A week after the surgery I started having light spotting and I was put on bed rest because I was having contractions.  I went back and forth to and from the ER for three weeks until my water broke. I just cried and cried and cried because I was only 22 weeks and I knew they wouldn’t do anything to help save the baby until 24 weeks. We sat in the hospital and had doctors all around us checking on the baby. But something that we all couldn’t figure out was why there was still fluid around the baby. By the standard care if your water breaks, you are advised to deliver your baby within 24 hours or else you have a high risk of infection. My doctor was out of town but the doctor that was on call told me that I had three options: 1. Deliver the baby naturally and he will not survive. 2. Have a D&E. 3. Wait it out, but have a high risk of getting an infection and never being able to have kids again (they strongly suggested that I not do this.) So they put me in a room because I was completely devastated after they told me this. How could this be happening to us? We had come so far.

    I decided that I really wanted to have a natural delivery because I felt so connected with my baby boy and I wanted to at least hold him and see him even though he wasn’t going to make it. The doctor came in and asked me what I wanted to do and I told her my choice, but then I asked her why there was so much fluid still around the baby. My sweet husband insisted that we call our doctor whom was out of town and tell him our situation. After waiting for him to land in New York City, they finally got a hold of him. The doctor explained to our surgeon what was happening and he wanted to talk to me and he sternly said, “Whatever you do, do not let them touch you. What I think has happened was when I did the surgery, the outer layer of your sac had a hole and it was leaking but your inner layer of your sac is still in tact. I want to keep you in the hospital for a couple days to monitor for infection and I want them to measure your amniotic fluid every 12 hours.” So that’s just what we did. The fluid looked fine. And I was able to go home…for a couple weeks. To this day, I’m convinced that this Dr. wasn’t sure there was anything going on beyond my water really being broken, but just wanted to buy us time and not have take our baby from us. I was still on strict bed rest in hopes that the fluid leaking would lessen as I lay down.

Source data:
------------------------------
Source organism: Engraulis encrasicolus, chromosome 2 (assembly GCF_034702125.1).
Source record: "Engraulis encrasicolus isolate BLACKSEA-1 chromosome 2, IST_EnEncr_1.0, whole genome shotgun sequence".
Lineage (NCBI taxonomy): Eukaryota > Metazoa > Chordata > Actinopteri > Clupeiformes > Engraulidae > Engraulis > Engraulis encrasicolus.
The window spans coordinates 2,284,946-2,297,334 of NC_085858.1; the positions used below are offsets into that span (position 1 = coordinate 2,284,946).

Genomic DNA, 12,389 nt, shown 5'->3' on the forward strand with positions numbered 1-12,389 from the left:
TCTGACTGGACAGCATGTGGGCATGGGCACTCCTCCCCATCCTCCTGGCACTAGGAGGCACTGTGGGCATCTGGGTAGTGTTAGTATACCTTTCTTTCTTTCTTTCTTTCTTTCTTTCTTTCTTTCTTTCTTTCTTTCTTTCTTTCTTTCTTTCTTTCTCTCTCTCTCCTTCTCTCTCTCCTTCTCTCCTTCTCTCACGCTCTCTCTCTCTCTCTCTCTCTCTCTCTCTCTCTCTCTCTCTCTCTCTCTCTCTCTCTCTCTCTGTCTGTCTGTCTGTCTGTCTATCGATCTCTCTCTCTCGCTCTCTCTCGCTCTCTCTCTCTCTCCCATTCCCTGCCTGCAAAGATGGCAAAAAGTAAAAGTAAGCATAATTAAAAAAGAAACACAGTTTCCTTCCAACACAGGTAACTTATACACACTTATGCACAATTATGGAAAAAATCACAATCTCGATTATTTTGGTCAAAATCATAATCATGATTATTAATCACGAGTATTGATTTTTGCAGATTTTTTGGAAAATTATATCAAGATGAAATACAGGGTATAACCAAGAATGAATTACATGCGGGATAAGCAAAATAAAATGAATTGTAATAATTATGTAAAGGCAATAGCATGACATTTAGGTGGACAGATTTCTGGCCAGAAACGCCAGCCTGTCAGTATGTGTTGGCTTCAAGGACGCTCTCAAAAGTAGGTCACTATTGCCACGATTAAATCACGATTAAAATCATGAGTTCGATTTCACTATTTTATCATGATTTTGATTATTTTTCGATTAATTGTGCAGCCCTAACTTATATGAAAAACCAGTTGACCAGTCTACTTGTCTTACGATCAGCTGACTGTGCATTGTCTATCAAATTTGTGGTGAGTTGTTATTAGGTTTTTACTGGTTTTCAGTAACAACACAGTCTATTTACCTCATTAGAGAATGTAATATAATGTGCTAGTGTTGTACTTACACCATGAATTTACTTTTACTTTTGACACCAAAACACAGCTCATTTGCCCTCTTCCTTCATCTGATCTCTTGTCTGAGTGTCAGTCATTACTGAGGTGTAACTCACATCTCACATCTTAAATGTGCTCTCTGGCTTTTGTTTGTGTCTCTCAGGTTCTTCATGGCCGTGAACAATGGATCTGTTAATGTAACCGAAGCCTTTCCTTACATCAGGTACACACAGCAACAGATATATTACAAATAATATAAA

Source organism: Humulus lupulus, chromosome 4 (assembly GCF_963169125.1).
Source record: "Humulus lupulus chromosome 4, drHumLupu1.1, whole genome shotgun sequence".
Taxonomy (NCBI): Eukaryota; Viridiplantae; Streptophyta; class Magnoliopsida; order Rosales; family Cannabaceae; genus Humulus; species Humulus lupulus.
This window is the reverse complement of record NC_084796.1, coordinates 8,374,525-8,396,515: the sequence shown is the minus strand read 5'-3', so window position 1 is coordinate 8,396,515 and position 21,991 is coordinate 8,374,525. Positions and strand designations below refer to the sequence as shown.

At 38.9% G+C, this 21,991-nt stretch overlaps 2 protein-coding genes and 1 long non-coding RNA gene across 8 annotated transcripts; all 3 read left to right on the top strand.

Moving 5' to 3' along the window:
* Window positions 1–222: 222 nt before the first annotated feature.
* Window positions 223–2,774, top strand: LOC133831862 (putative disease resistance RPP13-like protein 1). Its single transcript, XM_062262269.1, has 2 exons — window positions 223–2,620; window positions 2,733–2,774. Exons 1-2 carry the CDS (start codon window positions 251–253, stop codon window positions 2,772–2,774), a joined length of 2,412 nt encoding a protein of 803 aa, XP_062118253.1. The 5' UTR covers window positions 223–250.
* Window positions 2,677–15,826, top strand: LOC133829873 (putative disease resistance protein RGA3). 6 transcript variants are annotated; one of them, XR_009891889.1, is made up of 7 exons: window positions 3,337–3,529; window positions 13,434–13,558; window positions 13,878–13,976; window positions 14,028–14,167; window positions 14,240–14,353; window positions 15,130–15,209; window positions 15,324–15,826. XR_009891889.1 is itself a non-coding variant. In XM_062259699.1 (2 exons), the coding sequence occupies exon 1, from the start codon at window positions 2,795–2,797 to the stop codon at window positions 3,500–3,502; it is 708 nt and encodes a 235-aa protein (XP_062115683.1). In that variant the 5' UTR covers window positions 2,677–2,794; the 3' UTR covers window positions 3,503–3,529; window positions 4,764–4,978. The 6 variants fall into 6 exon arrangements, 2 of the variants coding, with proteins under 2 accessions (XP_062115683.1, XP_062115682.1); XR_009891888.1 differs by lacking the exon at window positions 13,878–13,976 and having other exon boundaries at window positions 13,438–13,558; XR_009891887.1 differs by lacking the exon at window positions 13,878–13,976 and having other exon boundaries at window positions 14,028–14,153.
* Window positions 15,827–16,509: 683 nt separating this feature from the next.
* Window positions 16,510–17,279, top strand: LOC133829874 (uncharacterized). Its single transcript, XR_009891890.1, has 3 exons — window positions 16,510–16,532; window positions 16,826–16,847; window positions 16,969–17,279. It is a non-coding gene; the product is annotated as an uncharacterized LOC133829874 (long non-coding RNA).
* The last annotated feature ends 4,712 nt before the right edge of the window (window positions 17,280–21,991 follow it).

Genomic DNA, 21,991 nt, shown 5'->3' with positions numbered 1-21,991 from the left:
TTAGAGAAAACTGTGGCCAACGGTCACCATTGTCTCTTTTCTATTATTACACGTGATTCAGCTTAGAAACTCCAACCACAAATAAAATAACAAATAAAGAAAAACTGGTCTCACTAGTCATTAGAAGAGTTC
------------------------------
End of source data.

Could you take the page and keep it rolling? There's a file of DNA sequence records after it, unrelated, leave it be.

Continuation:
On the night of my 24th week at 1:00 am, I started bleeding bright red. We rushed to the hospital and I didn’t leave until my baby was born 5 weeks later. There were ups and downs in the hospital and times where they had to stop my contractions with magnesium.
Miraculously, on August 11, 2015 Nash Kimball Moyes was born at 29 weeks via C-section weighing 3 pounds 3 oz. and he was perfect in every way. We spent 9 ½ weeks in the Neonatal Intensive Care Unit.  There were good days and then there were bad days, as is apparently almost always the case in the NICU. Nash was able to get his surgery when he hit 4 pounds and they ended up not having to do much due to the catheters clearing the blocked tissues while they were relieving his full bladder in his incubator. When he was born we were told he also might never walk because of some spotting on his brain.
With my whole entire heart, I believe in the power of miracles because I saw countless in this time in my life and continue to see them everyday. The miracle of moving down to California and not knowing why. The miracle of going to get an ultrasound before my routine appointment, allowing us to catch the problem early. Finding our amazing doctor through a simple referral from a stranger, and being given hope and the opportunity to give our little guy the chance to fight. The biggest miracle of all, our baby boy being born safe and sound, and crossing one more hurdle off what was known as the impossible, taking his first steps.

    Nash is now almost 2 years old and is our miracle child. I like to call him my little fighter guy because that is just what he is. He is pure sunshine and he is walking (mostly running) and urinating like any boy would. He is a fighter and I couldn't be happier to be his mama.

 I’ll always be so grateful for this experience. Even though it was so difficult in the thick of it, I am glad I can look back and recognize all the blessings and miracles that occurred in our lives.
Our goal with this blog series is to help each of us to remember, we are not in this alone. We all need each other to help educate us, lift us up, and inspire us to push through the ups and downs of parenthood. If you have a story you'd like to share, please email us at

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  • Thanks for sharing, I’m a pediatric RN so I love hearing stories about little babes similar to ones I care for here in Seattle with positive outcomes. I just won your little nursery reveal giveaway and my 3rd babe just turned 1 as well :).

    Abby on